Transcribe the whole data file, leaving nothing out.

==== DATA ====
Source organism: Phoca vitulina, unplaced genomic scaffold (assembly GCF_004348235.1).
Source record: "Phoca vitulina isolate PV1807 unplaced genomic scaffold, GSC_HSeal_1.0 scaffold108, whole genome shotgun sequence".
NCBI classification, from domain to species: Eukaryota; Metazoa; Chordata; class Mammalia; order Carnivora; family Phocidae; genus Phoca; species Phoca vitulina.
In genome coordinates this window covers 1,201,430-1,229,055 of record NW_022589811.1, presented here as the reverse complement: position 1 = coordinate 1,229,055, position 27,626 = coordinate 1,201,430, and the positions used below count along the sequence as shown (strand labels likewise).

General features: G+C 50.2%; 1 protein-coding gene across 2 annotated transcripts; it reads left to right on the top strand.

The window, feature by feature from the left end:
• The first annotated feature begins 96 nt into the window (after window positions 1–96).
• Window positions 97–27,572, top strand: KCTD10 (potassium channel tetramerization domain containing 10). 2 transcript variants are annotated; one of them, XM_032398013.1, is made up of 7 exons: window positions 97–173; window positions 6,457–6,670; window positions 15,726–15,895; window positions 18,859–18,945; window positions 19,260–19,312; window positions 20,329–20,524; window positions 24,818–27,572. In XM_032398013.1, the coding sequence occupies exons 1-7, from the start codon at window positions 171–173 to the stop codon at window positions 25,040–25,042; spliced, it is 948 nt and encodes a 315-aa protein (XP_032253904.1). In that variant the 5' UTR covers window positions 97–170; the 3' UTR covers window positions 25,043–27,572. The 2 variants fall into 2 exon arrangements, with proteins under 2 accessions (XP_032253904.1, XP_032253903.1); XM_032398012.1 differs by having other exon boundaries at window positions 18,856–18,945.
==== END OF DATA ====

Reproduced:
Source organism: Phoca vitulina, unplaced genomic scaffold (assembly GCF_004348235.1).
Source record: "Phoca vitulina isolate PV1807 unplaced genomic scaffold, GSC_HSeal_1.0 scaffold108, whole genome shotgun sequence".
NCBI classification, from domain to species: Eukaryota; Metazoa; Chordata; class Mammalia; order Carnivora; family Phocidae; genus Phoca; species Phoca vitulina.
In genome coordinates this window covers 1,201,430-1,229,055 of record NW_022589811.1, presented here as the reverse complement: position 1 = coordinate 1,229,055, position 27,626 = coordinate 1,201,430, and the positions used below count along the sequence as shown (strand labels likewise).

General features: G+C 50.2%; 1 protein-coding gene across 2 annotated transcripts; it reads left to right on the top strand.

The window, feature by feature from the left end:
• The first annotated feature begins 96 nt into the window (after window positions 1–96).
• Window positions 97–27,572, top strand: KCTD10 (potassium channel tetramerization domain containing 10). 2 transcript variants are annotated; one of them, XM_032398013.1, is made up of 7 exons: window positions 97–173; window positions 6,457–6,670; window positions 15,726–15,895; window positions 18,859–18,945; window positions 19,260–19,312; window positions 20,329–20,524; window positions 24,818–27,572. In XM_032398013.1, the coding sequence occupies exons 1-7, from the start codon at window positions 171–173 to the stop codon at window positions 25,040–25,042; spliced, it is 948 nt and encodes a 315-aa protein (XP_032253904.1). In that variant the 5' UTR covers window positions 97–170; the 3' UTR covers window positions 25,043–27,572. The 2 variants fall into 2 exon arrangements, with proteins under 2 accessions (XP_032253904.1, XP_032253903.1); XM_032398012.1 differs by having other exon boundaries at window positions 18,856–18,945.